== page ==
Suzanne Jacob the Chief Executive of SafeLives wrote a piece for the Metro about the abuse of apps by abusers in controlling their victims, calling for tech companies to take responsibility. In this article Suzanne references Chayn as pioneering positive use of tech
We love working with partners on the ground (and on the web) to move the needle on fighting gender-based violence. It’s why all of our resources are under Creative Commons licenses.
This year, Chayn partnered with Centre Hubertine Auclert who translated the advanced DIY Online Safety guide and launched it! We also worked with Spektrum on translating and updating the Farsi version of our DIY Online Safety resource and How to Build Your Own Domestic Violence Case Without A Lawyer. We loved working with Founders and Coders students to build and launch Little Window, our cat chatbot that has had more than 500 conversations so far.
Although blogging has lost some ground due to the social media pattern of short forms for disseminating a message, in Chayn we believe that blog posts and social media can amicably coexist and be complementary. The issues Chayn focuses on, deserve undeniably a longer and more in-depth analysis and thanks to our volunteers listed below, we managed to host a few interesting blog pieces.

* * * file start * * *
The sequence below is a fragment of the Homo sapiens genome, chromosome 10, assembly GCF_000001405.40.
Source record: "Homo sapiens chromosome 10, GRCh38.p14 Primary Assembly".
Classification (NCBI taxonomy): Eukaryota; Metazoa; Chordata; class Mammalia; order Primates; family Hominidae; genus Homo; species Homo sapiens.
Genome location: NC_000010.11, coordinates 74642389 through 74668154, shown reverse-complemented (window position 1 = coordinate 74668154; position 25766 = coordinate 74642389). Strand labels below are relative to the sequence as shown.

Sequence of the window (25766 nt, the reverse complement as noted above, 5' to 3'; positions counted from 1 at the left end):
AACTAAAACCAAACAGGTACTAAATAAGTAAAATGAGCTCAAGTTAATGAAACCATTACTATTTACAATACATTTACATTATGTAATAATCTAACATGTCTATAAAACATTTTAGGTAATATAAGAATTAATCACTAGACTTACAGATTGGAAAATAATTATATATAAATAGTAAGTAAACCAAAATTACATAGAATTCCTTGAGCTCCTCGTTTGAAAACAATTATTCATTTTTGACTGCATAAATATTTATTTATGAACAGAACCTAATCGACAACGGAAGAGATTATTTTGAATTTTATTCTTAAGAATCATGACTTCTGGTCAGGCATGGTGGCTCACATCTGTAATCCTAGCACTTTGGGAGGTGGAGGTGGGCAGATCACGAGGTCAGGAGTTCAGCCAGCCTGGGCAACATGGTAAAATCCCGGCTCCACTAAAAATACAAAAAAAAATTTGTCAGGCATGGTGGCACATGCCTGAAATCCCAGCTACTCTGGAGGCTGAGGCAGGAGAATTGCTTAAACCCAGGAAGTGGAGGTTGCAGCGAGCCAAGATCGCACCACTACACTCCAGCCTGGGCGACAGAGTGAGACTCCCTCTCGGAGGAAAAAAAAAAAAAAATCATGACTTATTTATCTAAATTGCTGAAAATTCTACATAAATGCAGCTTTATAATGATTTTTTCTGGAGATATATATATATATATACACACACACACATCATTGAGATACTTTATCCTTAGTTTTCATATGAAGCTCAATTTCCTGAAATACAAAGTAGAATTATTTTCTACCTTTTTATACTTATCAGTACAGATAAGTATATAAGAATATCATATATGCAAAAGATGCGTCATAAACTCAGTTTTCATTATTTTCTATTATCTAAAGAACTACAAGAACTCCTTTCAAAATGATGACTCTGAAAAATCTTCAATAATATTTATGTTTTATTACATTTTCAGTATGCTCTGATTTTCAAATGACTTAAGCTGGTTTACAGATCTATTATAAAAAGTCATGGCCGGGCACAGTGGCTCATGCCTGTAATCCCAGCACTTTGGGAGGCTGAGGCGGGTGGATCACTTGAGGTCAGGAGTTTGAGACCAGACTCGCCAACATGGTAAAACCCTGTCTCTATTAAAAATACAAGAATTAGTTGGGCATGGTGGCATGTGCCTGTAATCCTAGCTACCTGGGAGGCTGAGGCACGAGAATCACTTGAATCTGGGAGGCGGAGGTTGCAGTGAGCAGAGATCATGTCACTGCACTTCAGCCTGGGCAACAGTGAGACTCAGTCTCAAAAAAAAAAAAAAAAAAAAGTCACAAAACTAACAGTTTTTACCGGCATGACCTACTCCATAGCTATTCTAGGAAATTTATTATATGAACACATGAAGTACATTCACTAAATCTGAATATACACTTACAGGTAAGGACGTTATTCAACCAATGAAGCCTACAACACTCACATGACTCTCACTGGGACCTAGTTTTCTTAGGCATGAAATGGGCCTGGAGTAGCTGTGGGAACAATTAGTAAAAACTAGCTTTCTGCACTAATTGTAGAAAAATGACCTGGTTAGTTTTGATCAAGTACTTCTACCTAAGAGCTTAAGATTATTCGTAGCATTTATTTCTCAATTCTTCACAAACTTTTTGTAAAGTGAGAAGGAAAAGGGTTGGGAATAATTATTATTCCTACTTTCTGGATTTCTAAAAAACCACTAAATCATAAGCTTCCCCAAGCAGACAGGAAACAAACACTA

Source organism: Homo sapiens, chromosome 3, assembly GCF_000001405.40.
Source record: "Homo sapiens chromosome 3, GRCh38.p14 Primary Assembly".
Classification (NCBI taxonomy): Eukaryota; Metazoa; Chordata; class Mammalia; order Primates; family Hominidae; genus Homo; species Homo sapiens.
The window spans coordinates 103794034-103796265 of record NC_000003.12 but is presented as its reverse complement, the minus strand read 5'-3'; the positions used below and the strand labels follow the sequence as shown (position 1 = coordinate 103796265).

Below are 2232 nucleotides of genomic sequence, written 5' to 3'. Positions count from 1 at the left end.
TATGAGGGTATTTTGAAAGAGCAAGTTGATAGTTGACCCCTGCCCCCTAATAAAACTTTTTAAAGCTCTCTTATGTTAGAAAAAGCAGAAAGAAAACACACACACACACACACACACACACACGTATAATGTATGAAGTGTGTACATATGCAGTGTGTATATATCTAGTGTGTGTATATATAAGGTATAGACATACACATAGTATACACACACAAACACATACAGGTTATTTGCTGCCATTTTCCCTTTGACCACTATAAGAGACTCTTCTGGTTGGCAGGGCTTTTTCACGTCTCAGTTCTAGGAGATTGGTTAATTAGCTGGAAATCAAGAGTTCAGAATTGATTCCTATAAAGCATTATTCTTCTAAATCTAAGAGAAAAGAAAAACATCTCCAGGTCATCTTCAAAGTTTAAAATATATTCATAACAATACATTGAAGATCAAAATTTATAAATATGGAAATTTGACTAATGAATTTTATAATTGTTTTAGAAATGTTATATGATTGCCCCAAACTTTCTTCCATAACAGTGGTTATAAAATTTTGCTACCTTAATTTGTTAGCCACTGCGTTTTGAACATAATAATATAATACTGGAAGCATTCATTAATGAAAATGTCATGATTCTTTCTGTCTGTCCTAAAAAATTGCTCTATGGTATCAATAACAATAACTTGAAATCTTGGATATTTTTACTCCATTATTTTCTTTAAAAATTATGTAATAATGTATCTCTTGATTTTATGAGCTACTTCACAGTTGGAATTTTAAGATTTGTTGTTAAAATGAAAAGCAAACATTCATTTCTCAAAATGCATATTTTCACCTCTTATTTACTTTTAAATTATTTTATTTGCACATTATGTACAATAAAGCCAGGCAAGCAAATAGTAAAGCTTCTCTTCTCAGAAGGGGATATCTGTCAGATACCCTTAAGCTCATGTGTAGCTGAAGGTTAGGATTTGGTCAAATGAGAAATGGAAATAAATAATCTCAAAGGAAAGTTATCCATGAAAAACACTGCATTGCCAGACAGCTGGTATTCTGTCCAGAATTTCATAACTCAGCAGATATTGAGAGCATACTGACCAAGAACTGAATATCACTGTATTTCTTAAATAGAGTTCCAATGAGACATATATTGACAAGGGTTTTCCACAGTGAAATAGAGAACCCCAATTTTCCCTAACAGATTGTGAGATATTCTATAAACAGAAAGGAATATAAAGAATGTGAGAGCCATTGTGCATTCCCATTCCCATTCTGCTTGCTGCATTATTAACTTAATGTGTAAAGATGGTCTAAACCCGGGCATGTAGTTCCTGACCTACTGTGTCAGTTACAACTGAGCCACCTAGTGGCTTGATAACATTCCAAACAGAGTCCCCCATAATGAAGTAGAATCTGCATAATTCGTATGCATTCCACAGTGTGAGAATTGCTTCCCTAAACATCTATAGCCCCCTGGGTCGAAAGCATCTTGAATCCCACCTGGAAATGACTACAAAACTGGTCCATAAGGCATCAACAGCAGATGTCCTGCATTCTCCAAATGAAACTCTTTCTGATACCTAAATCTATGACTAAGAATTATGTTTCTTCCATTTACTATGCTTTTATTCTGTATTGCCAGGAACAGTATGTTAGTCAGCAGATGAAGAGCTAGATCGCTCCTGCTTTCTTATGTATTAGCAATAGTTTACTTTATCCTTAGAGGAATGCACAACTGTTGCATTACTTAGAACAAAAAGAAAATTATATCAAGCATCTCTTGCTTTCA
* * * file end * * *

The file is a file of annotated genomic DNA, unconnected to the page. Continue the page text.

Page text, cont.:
Following on from the globally-impactful #MeToo movement, Serena addressed 8 ways in which Hollywood failed to offer a meaningful apology regarding the sexual harassment and abuse allegations women reported against Harvey Weinstein
We used our workshop at Mozfest in London to get feedback on the Soul Medicine project by presenting challenges to attendees. Dina described the experience in this blog post
Anne Sophie explained issues in the way the French media were covering femicide, sexual assaults and rape accusations
There are numerous reasons to join Chayn. This blog post offers 6
We asked those who found Chayn resources beneficial to join the "Boost Chayn"group. Hera explains the importance of such exercise
In order to facilitate and optimize the users search, Chayn has launched the "Little Window, a chat-box feature in the Chayn website. Hera writes about how the idea was developed to a project and the advantages that brought to users' interaction with website's content